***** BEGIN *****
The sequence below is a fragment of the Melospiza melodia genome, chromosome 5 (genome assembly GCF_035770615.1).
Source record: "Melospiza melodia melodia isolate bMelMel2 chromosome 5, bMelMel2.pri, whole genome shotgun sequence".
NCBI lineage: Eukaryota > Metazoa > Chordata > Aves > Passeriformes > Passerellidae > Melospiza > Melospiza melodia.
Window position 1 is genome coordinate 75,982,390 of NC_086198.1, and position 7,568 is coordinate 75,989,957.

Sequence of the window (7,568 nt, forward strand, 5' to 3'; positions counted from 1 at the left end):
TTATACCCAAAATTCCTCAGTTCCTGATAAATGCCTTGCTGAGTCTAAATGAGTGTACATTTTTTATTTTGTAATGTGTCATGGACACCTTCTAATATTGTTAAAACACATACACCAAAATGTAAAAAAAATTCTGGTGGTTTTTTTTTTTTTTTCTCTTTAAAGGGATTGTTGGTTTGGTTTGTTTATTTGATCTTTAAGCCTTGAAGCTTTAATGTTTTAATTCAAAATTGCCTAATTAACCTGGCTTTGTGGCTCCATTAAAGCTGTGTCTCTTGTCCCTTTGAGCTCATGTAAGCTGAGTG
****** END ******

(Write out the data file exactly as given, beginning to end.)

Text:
The sequence below is a fragment of the Melospiza melodia genome, chromosome 5 (genome assembly GCF_035770615.1).
Source record: "Melospiza melodia melodia isolate bMelMel2 chromosome 5, bMelMel2.pri, whole genome shotgun sequence".
NCBI lineage: Eukaryota > Metazoa > Chordata > Aves > Passeriformes > Passerellidae > Melospiza > Melospiza melodia.
Window position 1 is genome coordinate 75,982,390 of NC_086198.1, and position 7,568 is coordinate 75,989,957.

Sequence of the window (7,568 nt, forward strand, 5' to 3'; positions counted from 1 at the left end):
TTATACCCAAAATTCCTCAGTTCCTGATAAATGCCTTGCTGAGTCTAAATGAGTGTACATTTTTTATTTTGTAATGTGTCATGGACACCTTCTAATATTGTTAAAACACATACACCAAAATGTAAAAAAAATTCTGGTGGTTTTTTTTTTTTTTTCTCTTTAAAGGGATTGTTGGTTTGGTTTGTTTATTTGATCTTTAAGCCTTGAAGCTTTAATGTTTTAATTCAAAATTGCCTAATTAACCTGGCTTTGTGGCTCCATTAAAGCTGTGTCTCTTGTCCCTTTGAGCTCATGTAAGCTGAGTG